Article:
Beyond the issue of preparation, West New York informed the very questions that even today appeal to me as a historian and humanist. Most of my neighbors, like my own family, had experienced the Cuban Revolution, directly or indirectly. As I read about the revolution, I was continually struck by an apparent contradiction. Class-wise, the people around me seemed like the kinds of people for whom the revolution had been made. In 1968, over 74 percent of Cuban West New Yorkers held blue collar or manual jobs; only about 10 percent had graduated from college, and almost 68 percent had not even completed high school (see Eleanor Meyer Rogg’s study, The Assimilation of Cuban Exiles). These were mostly humble working class people. Yet in their attitudes and outlook, my family and neighbors seemed anything but revolutionary. They were not “new men” (or women), nor, I speculated, were they even new-man material. Gradually, a set of questions took shape in my mind. Had leaving the revolution made that transformation impossible, or had they left because it was improbable in the first place? Does a revolution change the way people understand the world, themselves, others? How do individuals and societies change? Beyond the questions themselves, growing up in West New York made me attuned to a particular form of answer. West New York was a place of struggle, where women like my mother worked in factories sewing coats for a few months every year and then worked off the books sewing other things the rest of the year, where kids like me were always forced to translate for parents who spoke or read no English, where those same kids watched TV in English and saw nothing that resembled anything they knew. It was a place represented, reflected nowhere.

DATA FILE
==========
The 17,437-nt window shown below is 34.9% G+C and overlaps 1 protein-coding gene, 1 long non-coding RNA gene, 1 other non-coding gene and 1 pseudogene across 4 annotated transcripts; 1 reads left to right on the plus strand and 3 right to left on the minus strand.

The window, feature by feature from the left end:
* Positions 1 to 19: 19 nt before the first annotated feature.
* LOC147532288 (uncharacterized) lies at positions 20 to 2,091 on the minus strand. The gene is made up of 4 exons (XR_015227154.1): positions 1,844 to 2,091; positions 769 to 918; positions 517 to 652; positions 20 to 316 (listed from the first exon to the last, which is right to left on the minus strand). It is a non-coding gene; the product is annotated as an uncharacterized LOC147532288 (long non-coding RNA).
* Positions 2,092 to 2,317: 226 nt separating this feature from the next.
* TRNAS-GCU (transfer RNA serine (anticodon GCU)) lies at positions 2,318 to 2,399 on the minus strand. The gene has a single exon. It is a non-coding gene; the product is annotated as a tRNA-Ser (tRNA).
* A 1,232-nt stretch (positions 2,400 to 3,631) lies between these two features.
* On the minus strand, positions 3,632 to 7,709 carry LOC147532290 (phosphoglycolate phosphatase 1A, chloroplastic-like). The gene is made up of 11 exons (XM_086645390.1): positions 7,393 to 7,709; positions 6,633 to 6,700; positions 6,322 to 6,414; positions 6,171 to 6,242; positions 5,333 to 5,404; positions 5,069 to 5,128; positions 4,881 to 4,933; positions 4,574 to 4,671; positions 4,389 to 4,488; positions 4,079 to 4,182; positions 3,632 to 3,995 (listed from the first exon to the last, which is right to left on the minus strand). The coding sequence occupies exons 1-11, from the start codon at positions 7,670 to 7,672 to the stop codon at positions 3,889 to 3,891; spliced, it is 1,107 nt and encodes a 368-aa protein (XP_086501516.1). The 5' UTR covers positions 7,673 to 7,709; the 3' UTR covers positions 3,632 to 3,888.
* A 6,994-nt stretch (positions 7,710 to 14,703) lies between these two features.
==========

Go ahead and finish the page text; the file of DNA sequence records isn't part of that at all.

It was populated by people who might have benefitted from a revolution yet vehemently rejected it, by people who might have naturally aligned with Democrats but tended to register Republican as soon as they became citizens. It was a place between categories—not Cuba, as we liked to tell our parents, but not really the U.S. We called other people Americans, never ourselves. West New York was a place where things didn’t quite fit, where generalization almost always failed and interpretive devices usually came up short.